Wedding Video at Center of Federal Lawsuit

The bride and groom are so upset about their wedding video they are genuinely making a federal case out of it.

They are so embarrassed by what’s on the tape that they filed their lawsuit anonymously.

The plaintiff’s name is Jane Doe – an alias.

But Jane Doe is a very real person. The suit says the clip has left her “shocked, mortified, anguished, humiliated and shamed.”

Why? We’ve agreed to limit our description. What we can tell you is that during the reception, the garter removal goes badly, thanks to a groom who had too much alcohol.

“Obviously inebriated,” the suit says.

“It got a little messy and he fell down a few times,” the bride recalls. She was left in tears, though she quickly got over it.

“My husband joked that we’d renew our vows in a couple year and he’d make it up to me and, you know.”

But last summer, the bride and groom discovered that part of their video had been uploaded to Youtube.com. They were astonished.

“A friend of my husband’s in Ireland – who wasn’t even at the wedding -- saw the video online,” she said.

The regrettable scene went viral.

“Within a few days it was up to like two million views,” she said.

Where? The Huffington Post, e! Online, Cosmopolitan, Facebook, Twitter, Reddit, and many others, according to the suit. Watched by “millions of internet users,” the suit says.

The headlines and comments were scathing.

“It hurts,” the bride said.

Jane Doe’s suit accuses the photographer of uploading it to Youtube without the couple’s permission. She also claims the clip that went viral is actually longer and more damaging than what is on the DVD she keeps locked up home.

“We didn’t even know that footage existed until we saw it online,” she said of the crying scene.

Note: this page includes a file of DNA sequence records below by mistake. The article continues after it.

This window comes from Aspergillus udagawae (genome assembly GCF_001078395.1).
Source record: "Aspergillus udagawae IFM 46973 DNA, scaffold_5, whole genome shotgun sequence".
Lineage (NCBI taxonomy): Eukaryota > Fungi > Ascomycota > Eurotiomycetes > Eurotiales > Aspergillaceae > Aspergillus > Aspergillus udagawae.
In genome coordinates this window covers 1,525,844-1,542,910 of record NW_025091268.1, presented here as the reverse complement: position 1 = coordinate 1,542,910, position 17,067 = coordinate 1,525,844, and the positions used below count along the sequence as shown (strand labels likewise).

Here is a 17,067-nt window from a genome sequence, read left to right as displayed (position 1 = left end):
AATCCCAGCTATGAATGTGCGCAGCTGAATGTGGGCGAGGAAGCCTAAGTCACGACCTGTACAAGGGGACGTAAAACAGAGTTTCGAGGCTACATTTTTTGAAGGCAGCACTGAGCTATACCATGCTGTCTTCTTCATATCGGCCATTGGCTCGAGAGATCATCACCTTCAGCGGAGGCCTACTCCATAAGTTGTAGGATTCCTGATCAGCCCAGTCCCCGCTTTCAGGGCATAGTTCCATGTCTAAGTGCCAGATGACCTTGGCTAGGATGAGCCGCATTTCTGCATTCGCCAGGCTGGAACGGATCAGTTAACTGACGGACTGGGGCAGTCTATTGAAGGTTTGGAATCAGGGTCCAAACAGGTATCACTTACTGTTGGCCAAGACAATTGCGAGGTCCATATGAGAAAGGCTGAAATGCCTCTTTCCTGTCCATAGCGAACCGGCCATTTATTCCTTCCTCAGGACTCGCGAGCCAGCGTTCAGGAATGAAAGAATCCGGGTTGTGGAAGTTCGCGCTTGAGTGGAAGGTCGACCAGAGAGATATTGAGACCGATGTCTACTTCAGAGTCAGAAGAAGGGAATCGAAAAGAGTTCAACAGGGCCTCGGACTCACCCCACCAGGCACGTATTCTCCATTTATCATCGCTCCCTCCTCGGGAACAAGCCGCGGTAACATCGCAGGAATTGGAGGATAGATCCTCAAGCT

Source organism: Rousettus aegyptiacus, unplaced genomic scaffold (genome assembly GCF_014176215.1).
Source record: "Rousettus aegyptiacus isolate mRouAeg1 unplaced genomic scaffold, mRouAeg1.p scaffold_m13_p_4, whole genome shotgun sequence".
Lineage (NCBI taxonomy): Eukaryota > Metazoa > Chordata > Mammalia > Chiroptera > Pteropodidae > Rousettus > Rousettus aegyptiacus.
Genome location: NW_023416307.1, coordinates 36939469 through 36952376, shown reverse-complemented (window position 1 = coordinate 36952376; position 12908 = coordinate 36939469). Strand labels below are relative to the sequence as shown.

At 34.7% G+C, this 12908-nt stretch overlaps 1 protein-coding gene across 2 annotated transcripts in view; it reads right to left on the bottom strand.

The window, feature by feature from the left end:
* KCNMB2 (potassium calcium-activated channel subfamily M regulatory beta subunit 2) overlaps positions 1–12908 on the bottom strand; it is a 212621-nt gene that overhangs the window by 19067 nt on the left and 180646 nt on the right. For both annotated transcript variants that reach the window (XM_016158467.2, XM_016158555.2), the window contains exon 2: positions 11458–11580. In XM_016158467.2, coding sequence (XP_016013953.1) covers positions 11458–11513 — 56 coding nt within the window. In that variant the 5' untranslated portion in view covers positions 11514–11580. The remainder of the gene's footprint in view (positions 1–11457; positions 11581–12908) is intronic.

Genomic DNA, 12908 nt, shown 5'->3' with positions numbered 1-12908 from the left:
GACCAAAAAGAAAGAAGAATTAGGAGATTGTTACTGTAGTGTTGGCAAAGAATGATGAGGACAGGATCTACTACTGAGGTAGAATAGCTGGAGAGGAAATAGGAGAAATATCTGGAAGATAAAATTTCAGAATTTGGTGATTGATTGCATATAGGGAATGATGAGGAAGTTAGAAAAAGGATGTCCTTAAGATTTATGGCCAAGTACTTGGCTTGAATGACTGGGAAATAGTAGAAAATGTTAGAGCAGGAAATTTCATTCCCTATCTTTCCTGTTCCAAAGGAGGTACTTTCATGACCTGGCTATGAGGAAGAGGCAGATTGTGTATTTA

The couple hired George Street Photo and Video, a company that offers to take pictures all over the country. It’s really based in Chicago.

When we requested an interview, its founders responded with a written statement that says:

“In our 12 year history of capturing, editing, and delivering thousands of wedding photos and videos, we have never experienced anything like this.”

It went on to say:

“We are very disappointed and upset by this situation, and we have spent considerable time removing our video from the internet.”

Did you catch that? “Our” video.

It’s the couple’s wedding and the couple’s faces exposed on the internet, but George Street owns the video.

“There’s no question in the law about that,” said University of San Francisco law professor Robert Talbot.

Talbot explained a facet of copyright law that few consumers probably realize.

Although you pay for a photographer’s services, the images they capture remain their property.

“Any photograph by any photographer is considered a creative work, that belongs to the author – the photographer – and they have full rights,” he said. “full copyrights.”

While George Street owns this video, the bride’s suit argues that letting it loose on the internet was an “intentional infliction of emotional distress.” And George street should pay her damages.

“It’s important for companies to understand that if they don’t take that responsibility seriously, there is a price to pay for that,” said Hank Burgoyne, the bride’s attorney.

Burgoyne says the video regularly re-appears online, and contends that George Street is on the hook for the recurring cost of getting it removed. He says a trial will also unearth whether or not anyone made money.

Ultimately, he wants a jury to decide the case of Jane Doe vs. George Street Photo.

“If it has to tell its story, it has to make its excuses to real people,” Burgoyne said.

The bride’s lawsuit also accuses George Street of false advertising. The couple says it led them to believe George Street employees were recording their wedding, but later discovered the photographer was a local contractor.

We called him. He did not respond.

Is there a lesson here for the rest of us? Perhaps.

Professor Talbot says you can try to protect yourself. When drawing up a contract with a photographer, you could insist on transferring ownership rights to you.

“You can negotiate,” Talbot said. “And, you can try to get the release of the copyright to you. That way you would be the owner of the copyright.”

There’s no way to know if that strategy would have stopped the photographer the couple says shared the video.

“He’s made a joke of our wedding day,” the bride said. “That’s my face, and you’re in charge of the footage. And you’re putting it online. You’re going to be held accountable.”

She said she is hopeful that making a federal case out of a wedding video sets a precedent. And telling her story – even if anonymously – serves as a warning for others.

“We need to speak up because it’s going to keep happening to other people,” she said.

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